Linux Kernel Gets 'Fair'
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With a major new kernel point release, Linux this week continues inching its way toward becoming a real-time OS, and ideally winning new converts in key industry verticals and embedded designs.
Among the many driver additions, bug fixes and updates in Linux kernel 2.6.23 -- the OS's fourth large kernel point release of the year -- is something called CFS, or the Completely Fair Scheduler.
Ingo Molnar, the Red Hat developer who led the CFS project, said that more than 80 percent of the feature's design could be summed up in a single sentence: "CFS basically models an ideal, precise multi-tasking CPU" on real hardware.
"This project is a complete rewrite of the Linux task scheduler," Molnar wrote in a mailing list posting. "My goal is to address various feature requests and to fix deficiencies in the 'vanilla' scheduler that were suggested/found in the past few years, both for desktop scheduling and for server scheduling workloads."
As a result, CFS offers a new level of kernel control, enabling more real-time capabilities in Linux. A so-called "real-time OS" offers the promise of better response time and a degree of determinism not found in mainstream consumer OS designs. Real-time is often a requirement in embedded applications and control system such as those used in military, medical and financial applications, as well as many other verticals.
CFS "represents another in our progression of sequential milestones aimed at mainstreaming real time capabilities," Tim Burke, Red Hat's director of emerging technologies, explained to InternetNews.com.
According to Burke, the feature is consistent with Red Hat's overall real-time philosophy, "to deliver ... capabilities which are of demonstrated high value to a great diversity of workloads, as opposed to more niche real-time specific capabilities."
"Initially, there was skepticism of such a large-scale overhaul to the default Linux scheduler," he added. "However, the integration and subsequent work to get through the initial issues went very well, leaving the community with a more simplified, better performing and modular scheduler implementation."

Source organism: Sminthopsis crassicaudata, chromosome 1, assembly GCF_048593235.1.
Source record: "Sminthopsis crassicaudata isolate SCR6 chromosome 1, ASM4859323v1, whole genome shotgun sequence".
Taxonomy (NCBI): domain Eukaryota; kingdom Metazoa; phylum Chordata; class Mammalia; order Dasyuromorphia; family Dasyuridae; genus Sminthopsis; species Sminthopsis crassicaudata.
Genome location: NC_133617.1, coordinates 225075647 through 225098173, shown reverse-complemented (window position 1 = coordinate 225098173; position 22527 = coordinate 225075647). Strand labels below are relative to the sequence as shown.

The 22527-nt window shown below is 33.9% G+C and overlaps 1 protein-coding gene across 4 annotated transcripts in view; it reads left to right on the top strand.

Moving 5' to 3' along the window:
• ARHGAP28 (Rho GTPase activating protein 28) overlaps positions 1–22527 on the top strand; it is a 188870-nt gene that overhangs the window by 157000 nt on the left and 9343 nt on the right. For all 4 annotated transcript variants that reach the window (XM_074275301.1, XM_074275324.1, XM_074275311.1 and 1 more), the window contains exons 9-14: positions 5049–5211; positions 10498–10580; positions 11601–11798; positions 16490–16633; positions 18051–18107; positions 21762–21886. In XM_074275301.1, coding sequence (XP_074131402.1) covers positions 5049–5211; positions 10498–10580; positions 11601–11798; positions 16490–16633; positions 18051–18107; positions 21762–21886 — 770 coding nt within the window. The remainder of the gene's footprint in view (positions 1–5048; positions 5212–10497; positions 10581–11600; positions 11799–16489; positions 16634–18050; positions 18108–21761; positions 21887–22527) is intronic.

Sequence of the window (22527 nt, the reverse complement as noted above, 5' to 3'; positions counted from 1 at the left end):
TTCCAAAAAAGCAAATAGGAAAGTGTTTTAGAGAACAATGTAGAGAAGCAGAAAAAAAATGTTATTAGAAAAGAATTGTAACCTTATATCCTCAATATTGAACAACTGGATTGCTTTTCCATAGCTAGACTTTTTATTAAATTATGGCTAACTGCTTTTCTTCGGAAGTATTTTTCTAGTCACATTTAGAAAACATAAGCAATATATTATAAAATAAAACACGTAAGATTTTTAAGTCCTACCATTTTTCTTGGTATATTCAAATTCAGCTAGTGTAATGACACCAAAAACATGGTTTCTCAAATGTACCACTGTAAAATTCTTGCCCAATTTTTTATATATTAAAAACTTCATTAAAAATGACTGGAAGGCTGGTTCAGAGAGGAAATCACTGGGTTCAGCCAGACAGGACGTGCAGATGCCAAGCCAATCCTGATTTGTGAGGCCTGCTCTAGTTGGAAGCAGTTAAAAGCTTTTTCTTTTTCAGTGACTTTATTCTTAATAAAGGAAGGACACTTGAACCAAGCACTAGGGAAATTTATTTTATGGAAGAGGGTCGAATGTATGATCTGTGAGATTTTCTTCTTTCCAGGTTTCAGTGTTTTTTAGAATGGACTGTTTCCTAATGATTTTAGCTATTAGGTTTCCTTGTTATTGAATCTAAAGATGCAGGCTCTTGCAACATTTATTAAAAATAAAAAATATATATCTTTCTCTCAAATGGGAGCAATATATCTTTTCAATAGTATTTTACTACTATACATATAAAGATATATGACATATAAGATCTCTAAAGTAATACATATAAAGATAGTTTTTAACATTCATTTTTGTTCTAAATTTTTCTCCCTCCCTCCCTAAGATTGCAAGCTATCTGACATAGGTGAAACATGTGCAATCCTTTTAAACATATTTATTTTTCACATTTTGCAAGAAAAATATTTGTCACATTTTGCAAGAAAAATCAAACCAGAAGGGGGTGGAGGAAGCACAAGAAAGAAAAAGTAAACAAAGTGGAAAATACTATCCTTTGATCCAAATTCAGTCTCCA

Having CFS in place is likely benefit other members of the Linux community, including Novell.
"The new CFS scheduler will allow better handling of, particularly, desktop workloads," Holger Dyroff, who oversees SUSE Linux product management at Novell, told InternetNews.com. "Our hope is to be able to offer a modularized approach for schedulers in the kernel going forward, as we do see a need from customers to use different schedulers depending on the workloads."
The highly anticipated feature -- along with the entire 2.6.23 kernel -- comes a bit later than first expected, having gone through nine release candidates before the final release.
"Yeah, it got delayed, not because of any huge issues, but because of various bugfixes trickling in and causing me to reset my 'release clock' all the time," Linux founder Linus Torvalds wrote in his release announcement. "But it's out there now and hopefully better for the wait."
With the 2.6.23 kernel released, now begins the two-week "merge window" -- during which kernel changes are merged from developer Andrew Morton's development tree into Torvalds' main-line kernel tree.
The 2.6.24 kernel is expected to include a number of networking related enhancements that will expand functionality and improve performance.